Types of Equity Capital: Preferred, Common, and Treasury Stock

Corporations issue shares of stock equity to investors to secure capital financing. In exchange, shareholders are granted ownership rights over the underlying company. As ownership claims, equity capital positions and their valuations fluctuate with the earnings potential of the business. These equity share capital claims are further classified into preferred, common and treasury shares. Familiarize yourself with corporate finance alongside the importance of each type of equity share before making investment decisions. As always, the ultimate goal remains to maximize potential returns, while keeping risks to a minimum.

Preferred Shares

Preferred shares take their name from senior asset claims above common shares. In the event of bankruptcy, preferred shareholders receive cash from the proceeds of any asset liquidations prior to common shareholders. Preferred dividends must also be paid first, before common stock investments receive any dividends. Preferred dividends accumulate, and missed preferred dividend payments are totaled and paid out on their next payable date. Preferred shares, however, are junior to bondholder interest payments and asset claims. Creditors are first in line amid bankruptcy proceedings, before equity owners.

Conservative investors covet preferred shares for their regular, and relatively large dividend payments. Corporations may favor preferred shares over bonds, because the Internal Revenue Service offers tax breaks to U.S. corporations that receive dividend income from other domestic corporations.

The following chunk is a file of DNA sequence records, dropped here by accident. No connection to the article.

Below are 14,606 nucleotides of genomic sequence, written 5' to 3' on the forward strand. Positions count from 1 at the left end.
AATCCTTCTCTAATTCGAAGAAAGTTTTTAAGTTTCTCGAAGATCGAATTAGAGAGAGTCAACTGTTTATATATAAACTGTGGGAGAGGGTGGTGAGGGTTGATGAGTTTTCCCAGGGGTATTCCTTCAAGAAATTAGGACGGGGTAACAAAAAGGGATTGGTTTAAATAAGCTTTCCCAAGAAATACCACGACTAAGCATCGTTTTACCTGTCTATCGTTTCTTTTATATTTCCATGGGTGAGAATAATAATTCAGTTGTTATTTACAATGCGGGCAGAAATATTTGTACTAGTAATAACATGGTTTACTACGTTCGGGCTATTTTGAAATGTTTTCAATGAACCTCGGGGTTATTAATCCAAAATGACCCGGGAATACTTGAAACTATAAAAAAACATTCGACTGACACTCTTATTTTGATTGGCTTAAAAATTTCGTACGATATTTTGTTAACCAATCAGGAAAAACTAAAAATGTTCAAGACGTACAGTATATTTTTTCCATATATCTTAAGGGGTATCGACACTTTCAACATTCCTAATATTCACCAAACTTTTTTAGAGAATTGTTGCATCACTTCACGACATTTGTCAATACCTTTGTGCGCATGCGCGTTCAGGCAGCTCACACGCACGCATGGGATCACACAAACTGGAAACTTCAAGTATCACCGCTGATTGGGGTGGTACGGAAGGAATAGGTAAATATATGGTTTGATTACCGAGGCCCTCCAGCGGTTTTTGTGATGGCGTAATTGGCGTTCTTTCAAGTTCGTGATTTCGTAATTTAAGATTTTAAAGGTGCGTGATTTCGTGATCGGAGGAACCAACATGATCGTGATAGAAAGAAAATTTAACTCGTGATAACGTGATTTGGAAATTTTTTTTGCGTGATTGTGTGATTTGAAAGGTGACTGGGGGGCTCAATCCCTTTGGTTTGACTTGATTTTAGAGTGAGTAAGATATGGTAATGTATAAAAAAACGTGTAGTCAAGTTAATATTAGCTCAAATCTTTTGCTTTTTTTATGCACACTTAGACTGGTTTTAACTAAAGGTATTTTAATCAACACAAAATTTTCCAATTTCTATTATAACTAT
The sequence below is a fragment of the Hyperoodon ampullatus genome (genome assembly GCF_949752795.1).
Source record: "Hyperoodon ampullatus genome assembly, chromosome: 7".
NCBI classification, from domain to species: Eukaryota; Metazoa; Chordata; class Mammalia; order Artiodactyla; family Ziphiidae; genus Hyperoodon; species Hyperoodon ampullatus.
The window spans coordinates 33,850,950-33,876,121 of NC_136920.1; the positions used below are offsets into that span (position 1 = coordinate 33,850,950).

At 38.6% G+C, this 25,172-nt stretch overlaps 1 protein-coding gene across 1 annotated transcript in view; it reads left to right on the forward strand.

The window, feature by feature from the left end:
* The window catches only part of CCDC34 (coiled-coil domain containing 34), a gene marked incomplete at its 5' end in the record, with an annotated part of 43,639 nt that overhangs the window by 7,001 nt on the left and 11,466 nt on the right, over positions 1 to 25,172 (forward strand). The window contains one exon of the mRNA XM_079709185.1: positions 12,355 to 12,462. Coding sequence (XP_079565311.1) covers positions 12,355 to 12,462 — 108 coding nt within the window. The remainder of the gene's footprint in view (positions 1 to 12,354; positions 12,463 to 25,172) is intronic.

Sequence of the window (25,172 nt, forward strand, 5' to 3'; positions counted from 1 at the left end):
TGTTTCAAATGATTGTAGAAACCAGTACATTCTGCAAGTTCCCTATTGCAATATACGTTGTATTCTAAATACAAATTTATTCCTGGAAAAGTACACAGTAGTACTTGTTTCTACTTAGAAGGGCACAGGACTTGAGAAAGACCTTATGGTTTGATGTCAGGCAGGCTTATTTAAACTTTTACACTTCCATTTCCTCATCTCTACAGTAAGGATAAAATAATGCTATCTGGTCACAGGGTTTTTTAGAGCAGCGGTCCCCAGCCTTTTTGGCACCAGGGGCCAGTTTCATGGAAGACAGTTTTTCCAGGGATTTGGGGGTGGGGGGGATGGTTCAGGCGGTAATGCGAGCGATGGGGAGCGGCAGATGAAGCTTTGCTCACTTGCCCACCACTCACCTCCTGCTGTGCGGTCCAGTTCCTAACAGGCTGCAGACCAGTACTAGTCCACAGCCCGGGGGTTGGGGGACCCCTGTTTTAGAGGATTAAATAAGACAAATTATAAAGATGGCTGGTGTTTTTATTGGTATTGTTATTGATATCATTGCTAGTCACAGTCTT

Preferred shares do not carry voting power. Therefore, corporate management often issues preferred shares as means to access equity financing, without ceding control to outside investors. Convertible preferred shares are hybrid securities that may be integrated into poison pill plans to thwart hostile takeovers. Poison pills allow preferred shareholders to convert their positions into large amounts of common stock, when one investor owns a set percentage of the outstanding common stock. The conversions into new common stock significantly increase acquisition costs, because outside investors must buy more than 50 percent of the corporation’s common stock to control the company through its votes. One share of common stock outstanding equals one vote.

Common Shares

Investors purchase shares of common stock for capital gains potential. Capital gains refer to appreciation between purchase and sales prices for all assets. Common stock investments feature increased volatility and risks, because of subordinate asset claims to bonds. As compensation for taking on these risks, investors expect to earn higher rates of return. This risk-return tradeoff means that common shares are more so ideal for long-term financial goals and investment horizons. People may buy common stock investments as means to establish retirement funding, pay higher-education tuition and improve their overall standard of living. The Dow Jones Industrial Average is a key benchmark for U.S. common stock performance.

Treasury Stock

Treasury stock refers to outstanding common stock that the corporation has actually bought back. Stock buy backs reduce common stock outstanding, which translates into increased earnings per share available for common shareholders. These transactions are designed to support higher valuations for the common stock. Treasury shares are actually listed as negative shareholder equity on corporate balance sheets, as they pay no dividends and carry no voting rights. Established corporations such as Microsoft often return capital back to shareholders in the form of aggressive stock buy back programs.